Find ways to get your 'five a day'

July 31, 2002|by LYNN F. LITTLE

An apple a day keeps the doctor away!

Fruits and vegetables have long been known to provide essential vitamins, minerals and fiber. Although their nutrient contents vary, most fruits and vegetables are good sources of vitamins A and C. Some also provide significant amounts of folic acid, vitamin B6, potassium, calcium, magnesium and selenium.

These nutrients are all important for the normal, everyday functioning of the human body and they may help lower the risk for some cancers, heart disease and other chronic health problems.

It was recently discovered that most fruits and vegetables contain various phytochemicals. We have much to learn about the roles different phytochemicals play in the body, but many are thought to help prevent cancer and heart disease.


Because fruits and vegetables are so nutritious, the general consensus among nutrition experts is that healthy people 2 years old and older should eat at least five servings of fruits and vegetables each day.

The food guide pyramid recommends eating three to five servings of vegetables and two to four servings of fruits daily. Consuming at least the minimum number of servings for both adds up to "five a day."

  • Wake up to fruit. Make a habit of drinking juice, or complementing cereal, yogurt or pancakes with naturally sweet sliced or dried fruit.

  • Try some "grate" ways. Add grated, shredded or chopped vegetables such as zucchini, spinach and carrots to lasagna, meatloaf, mashed potatoes or meat, poultry, pasta and grain dishes.

  • Be saucy with fruit. Pure berries, apples, peaches or pears for a thick, sweet sauce on grilled or broiled seafood or poultry.

  • Get creative with pizza. Order or make it deluxe with vegetable toppings.

  • Drink juice as a snack. Try a variety of juices: grapefruit, apple, cranberry, orange, grape, papaya, tomato and mango.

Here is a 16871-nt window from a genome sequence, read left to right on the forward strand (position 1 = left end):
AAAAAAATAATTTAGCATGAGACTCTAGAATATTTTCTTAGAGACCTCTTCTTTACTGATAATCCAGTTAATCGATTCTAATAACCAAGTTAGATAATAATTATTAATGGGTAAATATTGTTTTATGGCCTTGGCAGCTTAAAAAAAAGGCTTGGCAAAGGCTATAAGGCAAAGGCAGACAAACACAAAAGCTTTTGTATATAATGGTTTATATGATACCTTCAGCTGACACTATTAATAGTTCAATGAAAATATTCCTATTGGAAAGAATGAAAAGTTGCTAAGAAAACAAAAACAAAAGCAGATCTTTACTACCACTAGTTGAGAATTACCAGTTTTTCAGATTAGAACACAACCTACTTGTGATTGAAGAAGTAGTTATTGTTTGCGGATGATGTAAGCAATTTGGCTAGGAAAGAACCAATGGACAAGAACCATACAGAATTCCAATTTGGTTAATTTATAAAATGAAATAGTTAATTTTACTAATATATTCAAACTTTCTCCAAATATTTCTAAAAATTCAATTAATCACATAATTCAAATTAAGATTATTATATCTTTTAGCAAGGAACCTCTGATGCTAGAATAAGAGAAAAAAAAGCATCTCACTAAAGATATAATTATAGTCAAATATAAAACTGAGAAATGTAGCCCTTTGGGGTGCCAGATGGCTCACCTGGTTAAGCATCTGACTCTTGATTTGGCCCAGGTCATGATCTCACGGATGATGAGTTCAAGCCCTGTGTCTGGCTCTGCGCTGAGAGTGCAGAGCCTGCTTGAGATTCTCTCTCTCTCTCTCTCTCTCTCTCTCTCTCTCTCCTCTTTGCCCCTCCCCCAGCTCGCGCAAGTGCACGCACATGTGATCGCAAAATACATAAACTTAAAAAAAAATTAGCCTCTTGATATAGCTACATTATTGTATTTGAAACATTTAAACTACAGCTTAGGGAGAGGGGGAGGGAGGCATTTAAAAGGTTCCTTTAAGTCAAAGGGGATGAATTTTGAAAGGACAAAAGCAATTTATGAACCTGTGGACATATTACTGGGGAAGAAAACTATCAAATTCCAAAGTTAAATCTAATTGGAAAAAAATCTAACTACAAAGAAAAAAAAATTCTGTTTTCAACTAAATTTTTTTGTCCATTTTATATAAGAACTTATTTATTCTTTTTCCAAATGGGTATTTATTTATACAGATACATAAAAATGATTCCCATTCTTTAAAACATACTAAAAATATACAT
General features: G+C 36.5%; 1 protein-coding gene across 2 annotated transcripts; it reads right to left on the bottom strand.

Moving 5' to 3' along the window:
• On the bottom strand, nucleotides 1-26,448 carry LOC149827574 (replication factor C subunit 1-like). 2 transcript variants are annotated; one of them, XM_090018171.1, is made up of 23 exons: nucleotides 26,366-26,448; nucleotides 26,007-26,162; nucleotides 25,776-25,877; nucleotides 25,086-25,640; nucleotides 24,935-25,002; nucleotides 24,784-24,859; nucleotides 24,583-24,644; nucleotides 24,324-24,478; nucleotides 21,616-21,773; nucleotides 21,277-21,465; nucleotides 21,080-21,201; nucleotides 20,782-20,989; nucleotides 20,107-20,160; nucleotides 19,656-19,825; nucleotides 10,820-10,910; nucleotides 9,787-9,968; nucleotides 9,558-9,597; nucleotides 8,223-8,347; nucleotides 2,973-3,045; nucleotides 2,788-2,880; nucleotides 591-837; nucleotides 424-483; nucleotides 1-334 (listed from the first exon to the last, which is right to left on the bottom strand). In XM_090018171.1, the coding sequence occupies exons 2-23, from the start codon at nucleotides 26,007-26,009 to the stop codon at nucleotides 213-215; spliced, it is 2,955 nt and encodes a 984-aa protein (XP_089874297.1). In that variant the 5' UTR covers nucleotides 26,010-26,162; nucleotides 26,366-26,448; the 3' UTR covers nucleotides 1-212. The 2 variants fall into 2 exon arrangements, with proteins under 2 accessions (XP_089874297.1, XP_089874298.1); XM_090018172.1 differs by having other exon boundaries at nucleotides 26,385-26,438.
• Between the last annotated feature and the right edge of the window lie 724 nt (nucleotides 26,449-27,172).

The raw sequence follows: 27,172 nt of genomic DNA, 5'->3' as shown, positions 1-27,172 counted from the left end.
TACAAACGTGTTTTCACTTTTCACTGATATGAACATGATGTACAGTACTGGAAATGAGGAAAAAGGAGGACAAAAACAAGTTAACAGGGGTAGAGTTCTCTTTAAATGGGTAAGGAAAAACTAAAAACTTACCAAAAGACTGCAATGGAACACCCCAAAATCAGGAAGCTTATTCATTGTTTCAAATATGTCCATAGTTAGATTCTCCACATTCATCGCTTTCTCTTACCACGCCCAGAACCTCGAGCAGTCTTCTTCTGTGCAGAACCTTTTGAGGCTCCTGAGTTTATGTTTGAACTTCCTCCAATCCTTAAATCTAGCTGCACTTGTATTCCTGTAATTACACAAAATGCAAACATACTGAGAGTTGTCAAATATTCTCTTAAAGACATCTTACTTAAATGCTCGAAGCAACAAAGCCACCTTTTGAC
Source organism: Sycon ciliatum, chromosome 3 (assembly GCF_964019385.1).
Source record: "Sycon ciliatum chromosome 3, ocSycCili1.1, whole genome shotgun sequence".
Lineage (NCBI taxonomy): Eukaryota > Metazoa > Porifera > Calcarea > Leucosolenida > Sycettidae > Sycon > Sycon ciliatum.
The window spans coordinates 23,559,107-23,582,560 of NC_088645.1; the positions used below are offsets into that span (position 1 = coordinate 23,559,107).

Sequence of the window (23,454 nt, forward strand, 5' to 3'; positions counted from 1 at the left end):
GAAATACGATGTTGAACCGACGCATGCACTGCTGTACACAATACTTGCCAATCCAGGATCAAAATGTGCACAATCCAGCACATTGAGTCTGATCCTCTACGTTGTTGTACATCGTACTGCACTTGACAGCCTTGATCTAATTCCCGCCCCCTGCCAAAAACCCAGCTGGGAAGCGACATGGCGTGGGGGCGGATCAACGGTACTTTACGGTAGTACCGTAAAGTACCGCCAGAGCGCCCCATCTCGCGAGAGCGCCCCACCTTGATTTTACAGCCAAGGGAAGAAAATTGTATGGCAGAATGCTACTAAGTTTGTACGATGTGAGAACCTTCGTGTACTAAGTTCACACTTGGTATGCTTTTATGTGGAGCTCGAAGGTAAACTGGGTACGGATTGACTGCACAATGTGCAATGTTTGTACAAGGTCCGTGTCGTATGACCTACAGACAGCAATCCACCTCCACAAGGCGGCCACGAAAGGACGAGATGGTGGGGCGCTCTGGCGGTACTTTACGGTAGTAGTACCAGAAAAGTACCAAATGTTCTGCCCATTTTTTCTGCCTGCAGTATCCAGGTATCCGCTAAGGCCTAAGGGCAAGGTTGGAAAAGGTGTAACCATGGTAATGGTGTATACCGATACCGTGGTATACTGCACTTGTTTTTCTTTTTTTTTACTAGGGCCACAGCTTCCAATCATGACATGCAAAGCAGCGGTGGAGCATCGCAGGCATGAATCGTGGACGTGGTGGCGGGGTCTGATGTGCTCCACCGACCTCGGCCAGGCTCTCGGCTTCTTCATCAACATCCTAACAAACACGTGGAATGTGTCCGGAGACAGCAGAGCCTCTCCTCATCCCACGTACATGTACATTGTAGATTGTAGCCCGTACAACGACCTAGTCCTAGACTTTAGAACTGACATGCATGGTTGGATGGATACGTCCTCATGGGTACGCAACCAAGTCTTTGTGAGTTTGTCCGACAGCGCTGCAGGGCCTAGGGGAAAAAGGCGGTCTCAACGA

• Bake with fruits and vegetables. Use pured fruit such as applesauce, prunes, bananas or peaches in place of about half the fat in recipes for homemade breads, muffins, pancakes, cookies and other baked goods. For flavor, texture and nutrients, blend in shredded zucchini, carrots or dried fruits.

  • Sandwich in fruits and vegetables. Add pizzazz to sandwiches by including sliced pineapple, apples, peppers, cucumbers, sprouts and tomato as fillings.

  • Take a fruit to lunch. Make a habit of tucking an apple, tangerine, grapes, cherries, dried fruits or other fruit into your briefcase or lunch bag.

  • Stuff an omelet with veggies. Turn your omelet into a hearty meal with crisp, tasty vegetables like broccoli, squash, carrots, peppers, tomatoes or onions.

  • Toss up a vegetable salad. Add extra cut-up vegetables, legumes and fruits to salads.

  • Stock your fridge with raw vegetables and fruits - nature's fast food - cleaned, fresh and ready to eat.

If you would like more information on eating "Five-A-Day," send a self-addressed, stamped (37 cents) business envelope to Maryland Cooperative Extension - Washington County Office, 7303 Sharpsburg Pike, Boonsboro, MD 21713. Mark the envelope "Five."

Lynn F. Little is a family and consumer sciences educator with the Maryland Cooperative Extension, Washington County.

The Herald-Mail Articles